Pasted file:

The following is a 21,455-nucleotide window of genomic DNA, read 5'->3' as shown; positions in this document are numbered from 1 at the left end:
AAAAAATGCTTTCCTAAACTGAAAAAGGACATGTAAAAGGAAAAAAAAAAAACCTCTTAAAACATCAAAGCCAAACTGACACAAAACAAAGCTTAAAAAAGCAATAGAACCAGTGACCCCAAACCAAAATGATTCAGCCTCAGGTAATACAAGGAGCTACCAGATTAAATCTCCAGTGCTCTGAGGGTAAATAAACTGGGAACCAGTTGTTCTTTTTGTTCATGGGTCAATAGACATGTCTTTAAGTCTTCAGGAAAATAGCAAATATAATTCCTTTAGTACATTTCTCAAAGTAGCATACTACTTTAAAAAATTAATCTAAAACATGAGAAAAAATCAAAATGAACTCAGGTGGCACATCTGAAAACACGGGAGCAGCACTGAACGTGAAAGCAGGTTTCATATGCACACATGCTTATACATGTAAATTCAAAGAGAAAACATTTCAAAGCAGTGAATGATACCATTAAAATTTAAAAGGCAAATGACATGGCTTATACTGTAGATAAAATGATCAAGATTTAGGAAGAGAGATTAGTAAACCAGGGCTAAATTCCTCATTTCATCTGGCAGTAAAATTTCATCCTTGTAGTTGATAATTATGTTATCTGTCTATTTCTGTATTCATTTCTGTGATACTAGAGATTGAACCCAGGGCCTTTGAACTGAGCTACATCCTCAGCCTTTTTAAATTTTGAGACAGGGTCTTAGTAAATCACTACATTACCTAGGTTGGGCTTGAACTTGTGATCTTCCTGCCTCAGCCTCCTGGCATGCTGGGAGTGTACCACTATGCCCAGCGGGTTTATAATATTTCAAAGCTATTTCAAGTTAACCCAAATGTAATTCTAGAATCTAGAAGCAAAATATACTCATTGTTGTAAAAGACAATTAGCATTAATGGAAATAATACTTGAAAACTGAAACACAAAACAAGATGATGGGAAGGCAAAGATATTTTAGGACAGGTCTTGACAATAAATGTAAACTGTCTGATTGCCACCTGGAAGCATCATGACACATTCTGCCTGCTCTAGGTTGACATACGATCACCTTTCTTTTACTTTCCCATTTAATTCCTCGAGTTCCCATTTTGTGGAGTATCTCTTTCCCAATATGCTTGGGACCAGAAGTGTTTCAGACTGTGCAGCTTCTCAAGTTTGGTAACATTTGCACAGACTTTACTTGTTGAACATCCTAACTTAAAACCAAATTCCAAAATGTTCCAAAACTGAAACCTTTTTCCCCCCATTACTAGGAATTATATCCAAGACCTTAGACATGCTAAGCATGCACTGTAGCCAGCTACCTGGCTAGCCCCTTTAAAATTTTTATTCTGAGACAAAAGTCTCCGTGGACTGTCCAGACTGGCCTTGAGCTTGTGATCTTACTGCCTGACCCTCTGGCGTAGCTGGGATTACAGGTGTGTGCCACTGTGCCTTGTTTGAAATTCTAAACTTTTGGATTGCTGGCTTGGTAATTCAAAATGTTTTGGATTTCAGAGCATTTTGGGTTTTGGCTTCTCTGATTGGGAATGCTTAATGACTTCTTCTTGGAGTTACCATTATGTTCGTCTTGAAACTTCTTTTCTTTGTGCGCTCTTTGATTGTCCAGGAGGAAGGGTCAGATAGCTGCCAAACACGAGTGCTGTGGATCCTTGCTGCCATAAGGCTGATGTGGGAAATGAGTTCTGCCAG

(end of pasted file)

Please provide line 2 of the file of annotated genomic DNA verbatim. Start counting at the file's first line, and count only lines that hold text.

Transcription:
AAAAAATGCTTTCCTAAACTGAAAAAGGACATGTAAAAGGAAAAAAAAAAAACCTCTTAAAACATCAAAGCCAAACTGACACAAAACAAAGCTTAAAAAAGCAATAGAACCAGTGACCCCAAACCAAAATGATTCAGCCTCAGGTAATACAAGGAGCTACCAGATTAAATCTCCAGTGCTCTGAGGGTAAATAAACTGGGAACCAGTTGTTCTTTTTGTTCATGGGTCAATAGACATGTCTTTAAGTCTTCAGGAAAATAGCAAATATAATTCCTTTAGTACATTTCTCAAAGTAGCATACTACTTTAAAAAATTAATCTAAAACATGAGAAAAAATCAAAATGAACTCAGGTGGCACATCTGAAAACACGGGAGCAGCACTGAACGTGAAAGCAGGTTTCATATGCACACATGCTTATACATGTAAATTCAAAGAGAAAACATTTCAAAGCAGTGAATGATACCATTAAAATTTAAAAGGCAAATGACATGGCTTATACTGTAGATAAAATGATCAAGATTTAGGAAGAGAGATTAGTAAACCAGGGCTAAATTCCTCATTTCATCTGGCAGTAAAATTTCATCCTTGTAGTTGATAATTATGTTATCTGTCTATTTCTGTATTCATTTCTGTGATACTAGAGATTGAACCCAGGGCCTTTGAACTGAGCTACATCCTCAGCCTTTTTAAATTTTGAGACAGGGTCTTAGTAAATCACTACATTACCTAGGTTGGGCTTGAACTTGTGATCTTCCTGCCTCAGCCTCCTGGCATGCTGGGAGTGTACCACTATGCCCAGCGGGTTTATAATATTTCAAAGCTATTTCAAGTTAACCCAAATGTAATTCTAGAATCTAGAAGCAAAATATACTCATTGTTGTAAAAGACAATTAGCATTAATGGAAATAATACTTGAAAACTGAAACACAAAACAAGATGATGGGAAGGCAAAGATATTTTAGGACAGGTCTTGACAATAAATGTAAACTGTCTGATTGCCACCTGGAAGCATCATGACACATTCTGCCTGCTCTAGGTTGACATACGATCACCTTTCTTTTACTTTCCCATTTAATTCCTCGAGTTCCCATTTTGTGGAGTATCTCTTTCCCAATATGCTTGGGACCAGAAGTGTTTCAGACTGTGCAGCTTCTCAAGTTTGGTAACATTTGCACAGACTTTACTTGTTGAACATCCTAACTTAAAACCAAATTCCAAAATGTTCCAAAACTGAAACCTTTTTCCCCCCATTACTAGGAATTATATCCAAGACCTTAGACATGCTAAGCATGCACTGTAGCCAGCTACCTGGCTAGCCCCTTTAAAATTTTTATTCTGAGACAAAAGTCTCCGTGGACTGTCCAGACTGGCCTTGAGCTTGTGATCTTACTGCCTGACCCTCTGGCGTAGCTGGGATTACAGGTGTGTGCCACTGTGCCTTGTTTGAAATTCTAAACTTTTGGATTGCTGGCTTGGTAATTCAAAATGTTTTGGATTTCAGAGCATTTTGGGTTTTGGCTTCTCTGATTGGGAATGCTTAATGACTTCTTCTTGGAGTTACCATTATGTTCGTCTTGAAACTTCTTTTCTTTGTGCGCTCTTTGATTGTCCAGGAGGAAGGGTCAGATAGCTGCCAAACACGAGTGCTGTGGATCCTTGCTGCCATAAGGCTGATGTGGGAAATGAGTTCTGCCAG